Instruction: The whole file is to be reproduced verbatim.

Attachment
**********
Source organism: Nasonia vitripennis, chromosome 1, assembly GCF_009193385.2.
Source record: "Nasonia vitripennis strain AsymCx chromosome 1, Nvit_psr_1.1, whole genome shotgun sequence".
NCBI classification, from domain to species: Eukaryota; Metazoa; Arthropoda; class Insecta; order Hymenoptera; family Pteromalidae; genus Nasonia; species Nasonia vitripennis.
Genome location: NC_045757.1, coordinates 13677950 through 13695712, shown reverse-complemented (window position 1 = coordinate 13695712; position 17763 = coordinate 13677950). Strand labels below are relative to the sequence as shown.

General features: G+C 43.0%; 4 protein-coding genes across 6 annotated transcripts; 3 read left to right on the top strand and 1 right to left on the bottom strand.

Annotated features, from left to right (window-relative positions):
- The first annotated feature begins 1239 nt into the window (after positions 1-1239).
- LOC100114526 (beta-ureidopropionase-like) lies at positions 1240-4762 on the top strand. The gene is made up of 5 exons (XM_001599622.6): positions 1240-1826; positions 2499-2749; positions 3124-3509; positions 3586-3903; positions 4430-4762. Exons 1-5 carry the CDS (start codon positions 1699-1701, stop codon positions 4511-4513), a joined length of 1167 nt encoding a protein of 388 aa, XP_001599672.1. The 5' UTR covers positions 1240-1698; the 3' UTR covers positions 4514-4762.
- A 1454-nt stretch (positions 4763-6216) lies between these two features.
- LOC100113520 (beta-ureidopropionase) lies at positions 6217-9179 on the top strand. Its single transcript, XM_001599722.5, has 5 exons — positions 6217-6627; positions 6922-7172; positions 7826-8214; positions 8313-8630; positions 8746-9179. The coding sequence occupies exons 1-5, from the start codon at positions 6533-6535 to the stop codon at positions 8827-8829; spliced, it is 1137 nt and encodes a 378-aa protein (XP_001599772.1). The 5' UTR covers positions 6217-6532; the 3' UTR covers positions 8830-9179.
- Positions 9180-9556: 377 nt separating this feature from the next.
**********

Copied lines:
Source organism: Nasonia vitripennis, chromosome 1, assembly GCF_009193385.2.
Source record: "Nasonia vitripennis strain AsymCx chromosome 1, Nvit_psr_1.1, whole genome shotgun sequence".
NCBI classification, from domain to species: Eukaryota; Metazoa; Arthropoda; class Insecta; order Hymenoptera; family Pteromalidae; genus Nasonia; species Nasonia vitripennis.
Genome location: NC_045757.1, coordinates 13677950 through 13695712, shown reverse-complemented (window position 1 = coordinate 13695712; position 17763 = coordinate 13677950). Strand labels below are relative to the sequence as shown.

General features: G+C 43.0%; 4 protein-coding genes across 6 annotated transcripts; 3 read left to right on the top strand and 1 right to left on the bottom strand.

Annotated features, from left to right (window-relative positions):
- The first annotated feature begins 1239 nt into the window (after positions 1-1239).
- LOC100114526 (beta-ureidopropionase-like) lies at positions 1240-4762 on the top strand. The gene is made up of 5 exons (XM_001599622.6): positions 1240-1826; positions 2499-2749; positions 3124-3509; positions 3586-3903; positions 4430-4762. Exons 1-5 carry the CDS (start codon positions 1699-1701, stop codon positions 4511-4513), a joined length of 1167 nt encoding a protein of 388 aa, XP_001599672.1. The 5' UTR covers positions 1240-1698; the 3' UTR covers positions 4514-4762.
- A 1454-nt stretch (positions 4763-6216) lies between these two features.
- LOC100113520 (beta-ureidopropionase) lies at positions 6217-9179 on the top strand. Its single transcript, XM_001599722.5, has 5 exons — positions 6217-6627; positions 6922-7172; positions 7826-8214; positions 8313-8630; positions 8746-9179. The coding sequence occupies exons 1-5, from the start codon at positions 6533-6535 to the stop codon at positions 8827-8829; spliced, it is 1137 nt and encodes a 378-aa protein (XP_001599772.1). The 5' UTR covers positions 6217-6532; the 3' UTR covers positions 8830-9179.
- Positions 9180-9556: 377 nt separating this feature from the next.